• FOMC/interest rates: Following its last meeting in March, the Federal Open Market Committee did not increase the federal funds target rate. The Committee’s report was dovish, noting that economic growth appeared to be slowing, as were business and consumer spending. No rate increases are projected for the year, although that could change. The FOMC does not meet again until the end of April, with its report issued on May 1.
  • GDP/budget: The third and final estimate of the fourth-quarter gross domestic product showed the economy grew at an annualized rate of 2.2%. The GDP expanded at a rate of 3.4% in the third quarter. For 2018, the GDP advanced at a rate of 2.9%. Of note, consumer spending (personal consumption expenditures) rose by 2.5% in the fourth quarter, and 2.6% for the year. Also of note, business investment rose 5.4% for nonresidential fixed investment. On the other hand, residential investment was weak, falling by 4.7%. The federal budget deficit was $234 billion in February after enjoying an $8.7 billion surplus in January. Through the first four months of fiscal year 2019, the government deficit is $544.2 billion. Over the same period for fiscal year 2018, the deficit was $391.0 billion.
  • Inflation/consumer spending: The report on consumer income and spending, one that is favored by the Federal Reserve as an inflation indicator, showed personal income decreased 0.1% in January but increased 0.2% in February, while it decreased 0.1% in January (the latest report has income and expenditures for January and only income for February). Disposable (after-tax) income fell 0.2% in January, but increased 0.2% in February. Consumer spending (personal consumption expenditures) decreased 0.1% in January, after plummeting 0.5% the previous month.
  • The Consumer Price Index increased 0.2% in February after being unchanged in January. Over the previous 12 months, the CPI rose 1.5%. Core prices, which exclude food and energy, climbed 0.1% for the month after advancing 0.2% in January. Core prices were up 2.1% over the previous 12 months.
  • According to the Producer Price Index, the prices companies received for goods and services inched up 0.1% in February after falling 0.1% in January. A 1.8% increase in energy prices pushed goods prices 0.4% higher in February. Producer prices increased 1.9% over the 12 months ended in February.
  • Housing: Following a mundane 2018, it’s taken the housing sector some time to pick up steam in 2019. Fortunately, February may be the month where sales pick up the pace. Sales of existing homes vaulted 11.8% in February after plunging 1.2% in January. Year-over-year, existing home sales remain down 1.8%. The February median price for existing homes was $249,500, up from $247,500 in January. Existing home prices were up 3.6% from February 2018. Total housing inventory for existing homes for sale in February increased to 1.63 million, up from 1.59 million existing homes available for sale the prior month. Sales of new homes also improved in February. Sales of new single-family houses in February were 4.9% higher than January’s rate, and 0.6% above the February 2018 estimate. The median sales price of new houses sold in February was $315,300 ($303,900 in January). The average sales price was $379,600 ($358,000 in January). Inventory was at a supply of 6.1 months (6.5 months in January).
  • Manufacturing: The manufacturing sector remained somewhat stagnant in February, as industrial production edged up 0.1% after falling 0.4% in January. In February, manufacturing production dropped 0.4% for its second monthly decline, although manufacturing output is 1.0% above its year-earlier level. Orders for durable goods increased 0.4% in January — the latest figures from the Census Bureau (again, due to the government shutdown). Transportation led much of the increase, as new orders excluding transportation fell 0.1% in January. Shipments of manufactured durable goods decreased for the third consecutive month in January, falling 0.5% from the prior month.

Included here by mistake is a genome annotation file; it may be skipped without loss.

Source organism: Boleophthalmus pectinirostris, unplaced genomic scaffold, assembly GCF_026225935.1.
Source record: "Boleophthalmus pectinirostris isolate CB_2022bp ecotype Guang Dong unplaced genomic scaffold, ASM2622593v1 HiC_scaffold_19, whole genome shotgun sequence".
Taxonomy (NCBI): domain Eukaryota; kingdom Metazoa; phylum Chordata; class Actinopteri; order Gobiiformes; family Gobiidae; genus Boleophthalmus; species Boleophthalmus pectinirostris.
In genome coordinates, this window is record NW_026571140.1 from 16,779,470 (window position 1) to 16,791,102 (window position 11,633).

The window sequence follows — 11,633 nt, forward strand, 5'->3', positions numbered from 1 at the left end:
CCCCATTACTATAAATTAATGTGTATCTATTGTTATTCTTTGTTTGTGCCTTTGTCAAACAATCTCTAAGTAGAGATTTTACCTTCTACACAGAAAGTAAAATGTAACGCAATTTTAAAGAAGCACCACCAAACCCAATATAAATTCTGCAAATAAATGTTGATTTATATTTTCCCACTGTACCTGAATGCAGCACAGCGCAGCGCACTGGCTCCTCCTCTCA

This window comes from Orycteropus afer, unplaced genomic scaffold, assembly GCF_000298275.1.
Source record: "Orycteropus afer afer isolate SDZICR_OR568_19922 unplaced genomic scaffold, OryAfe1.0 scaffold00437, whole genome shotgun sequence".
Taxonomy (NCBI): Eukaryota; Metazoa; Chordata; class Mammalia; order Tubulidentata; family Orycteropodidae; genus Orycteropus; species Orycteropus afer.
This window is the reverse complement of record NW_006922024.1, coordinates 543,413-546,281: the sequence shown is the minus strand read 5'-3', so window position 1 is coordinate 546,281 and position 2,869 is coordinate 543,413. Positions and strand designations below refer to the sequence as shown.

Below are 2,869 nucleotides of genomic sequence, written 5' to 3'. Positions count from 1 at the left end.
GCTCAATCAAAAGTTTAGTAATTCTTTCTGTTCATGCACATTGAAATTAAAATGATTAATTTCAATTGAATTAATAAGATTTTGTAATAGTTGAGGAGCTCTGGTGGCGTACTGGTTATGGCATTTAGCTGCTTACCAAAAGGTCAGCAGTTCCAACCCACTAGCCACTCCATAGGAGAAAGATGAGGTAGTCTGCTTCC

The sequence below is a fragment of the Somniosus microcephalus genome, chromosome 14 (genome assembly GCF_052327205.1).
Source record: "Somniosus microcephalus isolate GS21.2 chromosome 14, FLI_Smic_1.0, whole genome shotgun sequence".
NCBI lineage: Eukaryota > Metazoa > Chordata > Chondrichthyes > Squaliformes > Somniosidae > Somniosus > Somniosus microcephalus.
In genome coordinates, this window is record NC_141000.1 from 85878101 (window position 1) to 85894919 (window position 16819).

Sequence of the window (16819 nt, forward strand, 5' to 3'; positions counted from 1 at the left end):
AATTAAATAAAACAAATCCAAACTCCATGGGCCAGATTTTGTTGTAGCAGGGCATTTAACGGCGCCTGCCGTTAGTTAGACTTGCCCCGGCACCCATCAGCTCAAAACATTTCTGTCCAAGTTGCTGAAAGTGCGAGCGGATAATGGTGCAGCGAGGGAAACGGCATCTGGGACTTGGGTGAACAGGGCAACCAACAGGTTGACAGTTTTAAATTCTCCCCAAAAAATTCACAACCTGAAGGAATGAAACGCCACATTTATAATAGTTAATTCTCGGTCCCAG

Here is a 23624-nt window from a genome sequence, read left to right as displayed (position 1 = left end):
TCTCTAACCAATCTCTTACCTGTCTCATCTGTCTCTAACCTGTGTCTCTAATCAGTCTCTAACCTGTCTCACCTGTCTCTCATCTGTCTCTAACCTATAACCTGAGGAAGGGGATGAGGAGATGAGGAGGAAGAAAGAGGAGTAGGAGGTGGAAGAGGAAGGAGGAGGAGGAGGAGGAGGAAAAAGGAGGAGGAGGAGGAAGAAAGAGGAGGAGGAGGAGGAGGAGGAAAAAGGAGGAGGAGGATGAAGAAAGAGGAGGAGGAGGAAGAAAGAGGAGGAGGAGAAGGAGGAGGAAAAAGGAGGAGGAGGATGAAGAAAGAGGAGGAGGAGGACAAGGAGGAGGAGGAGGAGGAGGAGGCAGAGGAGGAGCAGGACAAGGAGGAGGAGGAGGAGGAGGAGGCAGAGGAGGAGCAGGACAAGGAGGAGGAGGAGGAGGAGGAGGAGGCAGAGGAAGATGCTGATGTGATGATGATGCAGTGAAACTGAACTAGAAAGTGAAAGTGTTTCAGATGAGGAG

• Imports and exports: The latest information on international trade in goods and services, out March 27, is for January. For that month, the goods and services deficit was $51.1 billion, down $8.8 billion from December’s figures. January’s exports were $1.9 billion more than December exports. Imports were $6.8 billion less than December imports. Compared to January 2018, the goods and services deficit decreased $1.9 billion, or 3.7%.
  • International markets: In Great Britain, Prime Minister Theresa May was unable to gain parliamentary approval of the exit deal she negotiated with the European Union. Parliament could do no better as it failed to find consensus on any kind of Brexit plan. The European Union agreed to extend the deadline for a deal to April 12, with the proviso that a further extension would be possible only if the United Kingdom agreed to hold European election on May 23, which Prime Minister May does not wish to do. The eurozone’s fourth-quarter GDP advanced at an annual rate of 0.2%, dragged down by sluggish consumer spending. The negotiations between the United States and China continue to drag on. Apparently, the two sides are trying to come up with a plan that provides increased U.S. exports to China, greater access to American companies, and added protection of intellectual property.
  • Consumer confidence: The Conference Board Consumer Confidence Index® dropped from 131.4 in February to 124.1 in March. Consumers expressed growing doubt over the labor market following the latest jobs report (see above). The Present Situation Index, which gauges how consumers feel about current business and labor market conditions, declined in March from 172.8 to 160.6. Consumers’ outlook for income, business, and labor market conditions over the short term also fell.

Eye on the Month Ahead

At the close of February, there was guarded optimism that a trade accord between the United States and China would come to fruition. As we leave March, negotiations are still ongoing with no real signs of progress being made. In any case, April may bring with it a heartier employment report while there’s hope that the residential sector will continue to advance. A big unknown heading into April is the aftermath of the Brexit saga and its impact on the global economy.